A few years back, Facebook reported that photos get the most engagement on business pages, and when they did, everyone started uploading photos and then sticking links to their products or blog posts into the caption of the photo. More recently, Facebook wasn’t a fan of that and therefore is “penalizing” pages that still use that practice.
So when you’re posting a link, make it a link ONLY (don’t upload a photo until the link preview has appeared) and keep links out of your photo captions in order to increase your reach.
4. Use short + sweet captions
We’re thinking mobile first again with this one— so you know how when your posts are longer than a sentence or two, the caption gets truncated and that “see more” text pops up? Well, I hate to break it to you, but your followers will RARELY click to see more.
Facebook captions and statuses should be kept to once sentence, two at the maximum— shorter is definitely sweeter. I’ve even created somewhat-viral Facebook posts that only had one word in the caption. Short, succinct, and clever is the goal here!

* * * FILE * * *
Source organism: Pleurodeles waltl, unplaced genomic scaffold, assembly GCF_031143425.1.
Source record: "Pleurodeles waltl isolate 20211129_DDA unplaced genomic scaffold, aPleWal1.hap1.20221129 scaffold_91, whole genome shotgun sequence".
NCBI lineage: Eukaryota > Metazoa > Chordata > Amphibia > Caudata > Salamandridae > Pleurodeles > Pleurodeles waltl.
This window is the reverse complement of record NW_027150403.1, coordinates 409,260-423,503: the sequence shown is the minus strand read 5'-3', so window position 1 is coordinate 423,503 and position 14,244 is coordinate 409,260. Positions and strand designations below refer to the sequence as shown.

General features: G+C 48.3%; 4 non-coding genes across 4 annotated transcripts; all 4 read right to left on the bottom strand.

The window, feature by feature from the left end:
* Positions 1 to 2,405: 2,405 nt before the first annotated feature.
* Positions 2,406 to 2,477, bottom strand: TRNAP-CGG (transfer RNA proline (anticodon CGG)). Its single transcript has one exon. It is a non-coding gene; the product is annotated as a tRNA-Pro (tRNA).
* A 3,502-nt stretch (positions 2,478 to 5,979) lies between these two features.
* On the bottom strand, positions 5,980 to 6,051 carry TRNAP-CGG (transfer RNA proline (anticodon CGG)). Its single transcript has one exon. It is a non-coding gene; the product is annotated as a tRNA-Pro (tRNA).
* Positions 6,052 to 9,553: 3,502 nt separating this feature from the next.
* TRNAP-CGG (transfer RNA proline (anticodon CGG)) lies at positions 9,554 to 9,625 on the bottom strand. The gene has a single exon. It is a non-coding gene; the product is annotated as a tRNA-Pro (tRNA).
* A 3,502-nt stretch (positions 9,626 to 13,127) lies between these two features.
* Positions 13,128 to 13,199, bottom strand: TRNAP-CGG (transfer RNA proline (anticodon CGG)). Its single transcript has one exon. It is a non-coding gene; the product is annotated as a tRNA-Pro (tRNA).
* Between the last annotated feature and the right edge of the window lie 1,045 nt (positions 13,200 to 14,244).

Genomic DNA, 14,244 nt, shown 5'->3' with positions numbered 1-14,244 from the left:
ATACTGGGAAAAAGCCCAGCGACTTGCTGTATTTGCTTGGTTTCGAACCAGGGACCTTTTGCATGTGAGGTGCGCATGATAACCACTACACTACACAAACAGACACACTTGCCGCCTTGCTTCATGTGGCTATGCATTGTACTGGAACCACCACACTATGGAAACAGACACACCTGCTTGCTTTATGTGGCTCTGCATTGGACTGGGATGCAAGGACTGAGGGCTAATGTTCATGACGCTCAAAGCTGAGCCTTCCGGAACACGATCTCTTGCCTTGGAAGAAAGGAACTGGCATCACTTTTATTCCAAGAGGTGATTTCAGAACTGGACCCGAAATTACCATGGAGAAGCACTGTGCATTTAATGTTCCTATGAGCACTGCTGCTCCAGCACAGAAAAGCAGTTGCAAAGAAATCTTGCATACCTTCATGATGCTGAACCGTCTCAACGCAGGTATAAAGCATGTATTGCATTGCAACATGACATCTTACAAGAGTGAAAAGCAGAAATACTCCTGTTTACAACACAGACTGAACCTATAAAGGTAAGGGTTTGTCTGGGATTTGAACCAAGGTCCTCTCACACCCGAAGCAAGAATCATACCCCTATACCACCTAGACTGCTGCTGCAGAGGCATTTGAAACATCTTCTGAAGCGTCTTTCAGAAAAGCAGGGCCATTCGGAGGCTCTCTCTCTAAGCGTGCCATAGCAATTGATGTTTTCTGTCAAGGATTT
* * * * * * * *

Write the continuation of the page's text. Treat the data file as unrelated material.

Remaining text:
Are you making one of these common mistakes that small business owners make on social media?
5. Don’t post videos that are heavily audio-based
So, you’re posting videos on your Facebook page? THAT’S GREAT! Facebook favors video so much at the moment so that’s a great move. However, remember that Facebook videos are different to Youtube. If the attention-grabbing point of the video is audio-based and not visual, you’ll miss out on views because when Facebook users are scrolling through their newsfeed and your video pops up, they might not have sound enabled— or even on— and will miss the audio that’s meant to grab their attention.
Instead, create your videos so that they have a visual right at the beginning that grabs attention. If the viewer is intrigued, they may turn on the sound— although many don’t, so if you choose to focus fully on the visual, that’s just fine.
SweetAmbs is a baking blog that absolutely KILLS it when it comes to Facebook video, so her page is a great one to look at. I watch many of her videos when they pop up on my Facebook feed, but I barely ever turn the audio on– her videos don’t need audio because it’s all about the visual. Head to her page to see what I mean.
6. Ask questions
Social media is SOCIAL— so don’t just talk at your followers. Ask them questions, and encourage them to interact with your posts. They’ll feel special when you listen and reply to their comments, and will feel more like your page is a person and not just a faceless robot trying to promote your stuff to them.
Some ideas for questions you can ask, just tailor them to your audience/topic:
• Ask what their favourites are
• Ask for their suggestions for something you’re not familiar with
• Ask about their experience with something, like an event or holiday